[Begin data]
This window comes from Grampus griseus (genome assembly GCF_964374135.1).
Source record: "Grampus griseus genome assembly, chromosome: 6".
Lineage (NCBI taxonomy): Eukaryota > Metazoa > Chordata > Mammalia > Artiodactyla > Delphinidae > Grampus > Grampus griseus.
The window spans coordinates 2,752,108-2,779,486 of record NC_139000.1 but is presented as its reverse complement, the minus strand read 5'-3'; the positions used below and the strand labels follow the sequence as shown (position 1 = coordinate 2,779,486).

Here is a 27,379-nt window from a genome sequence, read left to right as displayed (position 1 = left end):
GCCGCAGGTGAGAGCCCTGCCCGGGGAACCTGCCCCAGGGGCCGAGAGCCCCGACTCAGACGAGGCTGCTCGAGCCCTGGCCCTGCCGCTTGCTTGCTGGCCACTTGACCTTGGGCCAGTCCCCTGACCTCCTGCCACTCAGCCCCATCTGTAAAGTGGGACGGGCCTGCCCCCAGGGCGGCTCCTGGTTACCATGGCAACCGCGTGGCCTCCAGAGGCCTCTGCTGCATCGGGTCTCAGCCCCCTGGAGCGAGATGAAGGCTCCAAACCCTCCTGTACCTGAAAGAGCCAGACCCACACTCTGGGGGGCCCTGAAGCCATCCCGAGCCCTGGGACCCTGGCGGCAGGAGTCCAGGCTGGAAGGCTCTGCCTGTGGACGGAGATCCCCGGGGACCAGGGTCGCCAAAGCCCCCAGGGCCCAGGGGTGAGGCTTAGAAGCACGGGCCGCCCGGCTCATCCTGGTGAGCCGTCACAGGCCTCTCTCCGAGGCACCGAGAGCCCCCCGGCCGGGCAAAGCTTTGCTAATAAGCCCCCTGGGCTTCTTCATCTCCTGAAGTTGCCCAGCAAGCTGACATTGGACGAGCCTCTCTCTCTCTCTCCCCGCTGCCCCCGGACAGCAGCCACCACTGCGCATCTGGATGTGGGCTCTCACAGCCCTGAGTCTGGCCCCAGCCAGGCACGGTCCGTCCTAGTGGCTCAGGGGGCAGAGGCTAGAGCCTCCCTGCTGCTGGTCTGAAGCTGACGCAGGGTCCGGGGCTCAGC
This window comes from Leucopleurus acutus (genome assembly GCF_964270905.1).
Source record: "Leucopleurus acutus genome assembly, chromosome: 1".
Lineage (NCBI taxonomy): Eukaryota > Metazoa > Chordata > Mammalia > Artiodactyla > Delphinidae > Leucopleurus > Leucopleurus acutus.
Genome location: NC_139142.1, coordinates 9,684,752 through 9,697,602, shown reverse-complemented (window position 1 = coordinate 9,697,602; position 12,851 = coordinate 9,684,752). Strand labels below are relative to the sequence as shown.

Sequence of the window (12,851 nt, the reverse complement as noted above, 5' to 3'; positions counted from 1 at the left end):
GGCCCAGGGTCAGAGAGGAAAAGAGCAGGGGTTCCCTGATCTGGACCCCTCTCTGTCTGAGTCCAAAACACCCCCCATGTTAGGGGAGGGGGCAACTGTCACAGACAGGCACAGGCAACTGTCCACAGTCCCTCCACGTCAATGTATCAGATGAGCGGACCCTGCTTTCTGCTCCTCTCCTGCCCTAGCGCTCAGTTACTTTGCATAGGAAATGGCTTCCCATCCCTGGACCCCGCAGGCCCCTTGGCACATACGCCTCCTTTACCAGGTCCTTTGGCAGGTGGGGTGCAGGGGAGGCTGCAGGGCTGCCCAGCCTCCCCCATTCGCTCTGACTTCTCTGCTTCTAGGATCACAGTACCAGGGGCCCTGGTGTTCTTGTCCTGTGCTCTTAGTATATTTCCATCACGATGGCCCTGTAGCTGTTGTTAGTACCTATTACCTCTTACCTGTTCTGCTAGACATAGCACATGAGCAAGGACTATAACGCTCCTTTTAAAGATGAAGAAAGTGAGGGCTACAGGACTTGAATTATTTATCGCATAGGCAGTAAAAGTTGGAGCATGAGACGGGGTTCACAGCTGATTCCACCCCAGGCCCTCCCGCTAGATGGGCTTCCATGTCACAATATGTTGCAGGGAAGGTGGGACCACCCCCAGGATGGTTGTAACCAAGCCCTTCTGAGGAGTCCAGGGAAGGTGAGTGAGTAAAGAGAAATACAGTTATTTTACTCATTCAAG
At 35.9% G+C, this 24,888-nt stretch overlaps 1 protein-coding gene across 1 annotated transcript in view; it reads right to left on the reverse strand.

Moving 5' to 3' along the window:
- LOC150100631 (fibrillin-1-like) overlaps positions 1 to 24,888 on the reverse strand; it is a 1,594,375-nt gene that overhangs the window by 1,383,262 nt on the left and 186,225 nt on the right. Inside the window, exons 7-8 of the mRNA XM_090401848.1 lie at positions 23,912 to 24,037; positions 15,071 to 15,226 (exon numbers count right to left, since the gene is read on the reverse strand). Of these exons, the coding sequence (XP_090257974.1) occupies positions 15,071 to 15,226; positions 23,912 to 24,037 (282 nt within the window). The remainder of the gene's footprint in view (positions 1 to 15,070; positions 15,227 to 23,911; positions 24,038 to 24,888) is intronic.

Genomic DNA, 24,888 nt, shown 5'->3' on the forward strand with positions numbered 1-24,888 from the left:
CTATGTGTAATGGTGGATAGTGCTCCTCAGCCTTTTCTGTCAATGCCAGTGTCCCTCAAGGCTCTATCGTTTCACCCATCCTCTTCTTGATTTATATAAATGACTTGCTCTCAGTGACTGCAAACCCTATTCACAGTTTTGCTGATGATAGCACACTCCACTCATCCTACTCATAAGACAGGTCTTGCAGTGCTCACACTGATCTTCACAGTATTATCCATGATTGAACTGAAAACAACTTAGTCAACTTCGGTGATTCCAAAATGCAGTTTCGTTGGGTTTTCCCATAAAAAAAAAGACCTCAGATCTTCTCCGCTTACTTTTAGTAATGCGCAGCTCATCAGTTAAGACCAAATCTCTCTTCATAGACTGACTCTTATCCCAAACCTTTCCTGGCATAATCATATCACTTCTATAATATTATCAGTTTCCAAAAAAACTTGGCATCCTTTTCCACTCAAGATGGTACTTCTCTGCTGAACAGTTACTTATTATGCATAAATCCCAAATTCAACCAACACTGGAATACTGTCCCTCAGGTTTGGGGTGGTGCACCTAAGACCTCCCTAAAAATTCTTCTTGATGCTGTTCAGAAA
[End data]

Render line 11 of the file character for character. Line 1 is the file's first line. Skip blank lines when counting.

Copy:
Sequence of the window (12,851 nt, the reverse complement as noted above, 5' to 3'; positions counted from 1 at the left end):